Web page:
Elijah Dukes, OF B
Reid Brignac, SS B
Jason Hammel, RHP B-
Joey Gathright, OF B-
James Houser, LHP B-


tampa was the #1 ranked farm system at the time, and of those names, the 10 highest ranked players in the highest ranked system, the best player right now is probably jason hammel.


so, yeah, prospect rankings should be taken with a very large grain of salt.
   7. Danny Posted: October 19, 2012 at 06:11 PM (#4276890)
Sickels looked at all 25 players on the Cards’ 25-man roster, and all but eight were originally drafted or signed by the Cardinals.

Very impressive, but worth noting that those eight include 3 of their 4 SPs and 3 of their top 5 position players.
   8. esseff Posted: October 19, 2012 at 06:18 PM (#4276893)
Part of the measurement is in how you allot credit for Wainwright and Freese. Wainwright was obtained after reaching the Double-A level with the Braves' organization, and Freese after reaching high-A ball in the Padres' organization. Both completed their minor-league development with the Cardinals.

If you're counting how many players made their major-league debut with the organization, you'll get a different number than if you count players drafted and signed by the organization.

   9. phredbird Posted: October 19, 2012 at 06:43 PM (#4276901)
Very impressive, but worth noting that those eight include 3 of their 4 SPs and 3 of their top 5 position players.


well ... i see what you're saying but don't most teams have a plus player or two that they got by trade? to me, it doesn't matter how those guys got on the team, because there's always some good free agents out there and every team has a budget set aside for that kind of acquisition. what separates pennant winners from the other teams is the contributions they get down the roster. so if a team is good at player development in the minors, they have a built-in advantage.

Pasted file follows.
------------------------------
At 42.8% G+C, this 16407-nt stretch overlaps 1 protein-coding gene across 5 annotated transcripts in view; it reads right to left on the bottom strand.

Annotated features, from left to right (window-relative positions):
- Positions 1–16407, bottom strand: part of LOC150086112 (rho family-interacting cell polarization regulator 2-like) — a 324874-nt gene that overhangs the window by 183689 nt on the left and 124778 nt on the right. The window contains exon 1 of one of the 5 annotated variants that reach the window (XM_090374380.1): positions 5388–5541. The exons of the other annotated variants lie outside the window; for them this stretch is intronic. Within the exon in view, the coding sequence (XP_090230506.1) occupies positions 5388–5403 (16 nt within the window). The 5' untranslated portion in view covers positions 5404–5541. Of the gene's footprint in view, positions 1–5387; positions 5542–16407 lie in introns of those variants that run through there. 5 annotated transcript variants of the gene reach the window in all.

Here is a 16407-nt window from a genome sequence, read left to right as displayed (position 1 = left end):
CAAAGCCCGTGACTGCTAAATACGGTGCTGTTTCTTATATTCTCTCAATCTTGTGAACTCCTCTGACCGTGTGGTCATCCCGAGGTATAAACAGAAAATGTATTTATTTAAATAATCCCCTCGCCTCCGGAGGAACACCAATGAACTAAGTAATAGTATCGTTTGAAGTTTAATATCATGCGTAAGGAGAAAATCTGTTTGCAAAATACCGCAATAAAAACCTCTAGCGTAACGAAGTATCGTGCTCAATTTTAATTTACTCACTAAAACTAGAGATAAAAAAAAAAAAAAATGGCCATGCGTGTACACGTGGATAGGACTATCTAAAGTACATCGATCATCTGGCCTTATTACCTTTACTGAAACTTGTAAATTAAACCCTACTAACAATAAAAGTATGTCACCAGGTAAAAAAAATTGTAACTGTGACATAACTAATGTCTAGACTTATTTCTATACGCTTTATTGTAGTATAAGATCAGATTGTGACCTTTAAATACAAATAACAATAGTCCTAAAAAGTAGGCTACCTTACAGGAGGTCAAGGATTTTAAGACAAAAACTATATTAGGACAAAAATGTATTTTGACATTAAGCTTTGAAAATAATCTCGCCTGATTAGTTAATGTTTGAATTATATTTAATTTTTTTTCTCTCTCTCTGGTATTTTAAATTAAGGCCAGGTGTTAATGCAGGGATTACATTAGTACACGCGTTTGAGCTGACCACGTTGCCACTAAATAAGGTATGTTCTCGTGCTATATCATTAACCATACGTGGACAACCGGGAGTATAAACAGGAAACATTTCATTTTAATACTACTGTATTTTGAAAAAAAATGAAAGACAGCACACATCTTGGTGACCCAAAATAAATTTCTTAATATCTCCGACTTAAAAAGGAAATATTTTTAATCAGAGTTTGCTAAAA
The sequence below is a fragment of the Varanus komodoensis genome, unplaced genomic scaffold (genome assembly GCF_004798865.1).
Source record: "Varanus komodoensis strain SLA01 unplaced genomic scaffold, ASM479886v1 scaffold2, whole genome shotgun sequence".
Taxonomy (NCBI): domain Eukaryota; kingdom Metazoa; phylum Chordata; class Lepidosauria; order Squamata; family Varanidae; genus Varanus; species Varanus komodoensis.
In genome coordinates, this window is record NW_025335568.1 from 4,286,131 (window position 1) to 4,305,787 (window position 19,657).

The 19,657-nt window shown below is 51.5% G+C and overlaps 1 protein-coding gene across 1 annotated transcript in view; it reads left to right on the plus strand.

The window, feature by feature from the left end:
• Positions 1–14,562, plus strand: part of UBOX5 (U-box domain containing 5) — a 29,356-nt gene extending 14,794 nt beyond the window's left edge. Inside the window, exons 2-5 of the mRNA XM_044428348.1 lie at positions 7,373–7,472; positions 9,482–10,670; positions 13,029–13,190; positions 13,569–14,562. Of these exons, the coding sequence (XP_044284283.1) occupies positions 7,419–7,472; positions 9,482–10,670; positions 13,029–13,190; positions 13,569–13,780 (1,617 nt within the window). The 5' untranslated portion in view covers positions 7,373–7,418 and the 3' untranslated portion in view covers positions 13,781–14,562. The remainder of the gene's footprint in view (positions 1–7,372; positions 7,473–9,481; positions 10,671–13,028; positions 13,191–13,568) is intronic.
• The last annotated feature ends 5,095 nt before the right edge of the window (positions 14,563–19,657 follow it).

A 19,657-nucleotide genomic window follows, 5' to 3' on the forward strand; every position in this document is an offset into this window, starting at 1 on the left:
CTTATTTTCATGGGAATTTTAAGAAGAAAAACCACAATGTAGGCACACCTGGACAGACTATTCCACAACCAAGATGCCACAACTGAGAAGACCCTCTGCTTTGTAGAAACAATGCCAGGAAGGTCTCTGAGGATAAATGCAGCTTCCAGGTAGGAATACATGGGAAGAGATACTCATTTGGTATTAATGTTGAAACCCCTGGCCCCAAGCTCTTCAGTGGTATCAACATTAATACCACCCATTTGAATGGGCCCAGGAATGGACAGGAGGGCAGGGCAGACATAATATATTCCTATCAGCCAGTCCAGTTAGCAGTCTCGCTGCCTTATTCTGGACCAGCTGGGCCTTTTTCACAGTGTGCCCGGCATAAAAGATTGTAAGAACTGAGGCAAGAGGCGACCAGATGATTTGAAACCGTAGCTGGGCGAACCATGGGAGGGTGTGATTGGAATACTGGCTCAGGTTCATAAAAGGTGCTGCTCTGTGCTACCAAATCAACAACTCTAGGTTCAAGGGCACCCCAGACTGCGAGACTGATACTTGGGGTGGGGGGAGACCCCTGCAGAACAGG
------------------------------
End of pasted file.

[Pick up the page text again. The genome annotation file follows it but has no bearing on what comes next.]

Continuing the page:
isn't that how the cardinals operated last year? pujols walked. the team went out and got beltran, figuring they'd get the rest of pujols-style production from a step forward by any number of guys they had been bringing along or who were waiting in AAA. no doubt they were hoping for one more hurrah out of furcal and berkman, but when those two went down they didn't exactly plug in chopped liver.
   10. Jim Kaat on a hot Gene Roof Posted: October 19, 2012 at 07:04 PM (#4276916)
http://www.stltoday.com/news/local/metro/redbirds-robber-holds-up-arnold-bank/article_97acb884-0a72-578d-b70f-acb851d84a12.html

I don't use the word "hero" very often, but this man is the greatest hero in American history.
   11. AROM Posted: October 19, 2012 at 08:29 PM (#4276963)
I view Allen Craig as the poster boy for the St Louis farm system. Not a high draft pick, not that toolsy, never made BB America top 100, one hell of a ballplayer.
   12. boteman Posted: October 20, 2012 at 12:17 AM (#4277263)
Wow. All this discussion of products of the Cardinals' farm system and not one mention of the things Pete Kozma does.
   13. Crispix reaches boiling point with lackluster play Posted: October 20, 2012 at 12:49 AM (#4277267)
The Pirates are a really good counter-example to the Cardinals - their players either don't develop or take an awfully long time to develop, and the ones that do make it to the majors are usually fearsome disappointments.

Hey, that might be true of Lou Collier, Jermaine Allensworth, Kevin Polcovich, Adrian Brown, Alex Hernandez, Craig Wilson, Chad Hermansen, J.J. Davis, J.R. House, Tike Redman, Carlos Rivera, Humberto Cota, Chris Shelton, Jose Castillo, Tony Alvarez, Brad Eldred, Brian Bixler, Ronny Paulino, Chris Duffy, Nyjer Morgan, and Steve Pearce, but there was also Aramis Ramirez. And to a lesser extent Doumit and McLouth.
   14. KJOK Posted: October 20, 2012 at 11:40 PM (#4277770)
Wow. All this discussion of products of the Cardinals' farm system and not one mention of the things Pete Kozma does.

kozma's a #1 pick who almost was designated for assignment several times this year per Mozliak, and although making the majors is about all you can expect from any particular pick, he's not actualy a great example of player development.

   15. KJOK Posted: October 20, 2012 at 11:41 PM (#4277771)
I view Allen Craig as the poster boy for the St Louis farm system. Not a high draft pick, not that toolsy, never made BB America top 100, one hell of a ballplayer.

John Jay would be the other one I think, plus a few pitchers like Rosenthal. Jay was always 'behind' Rasmus all the way to the major leagues.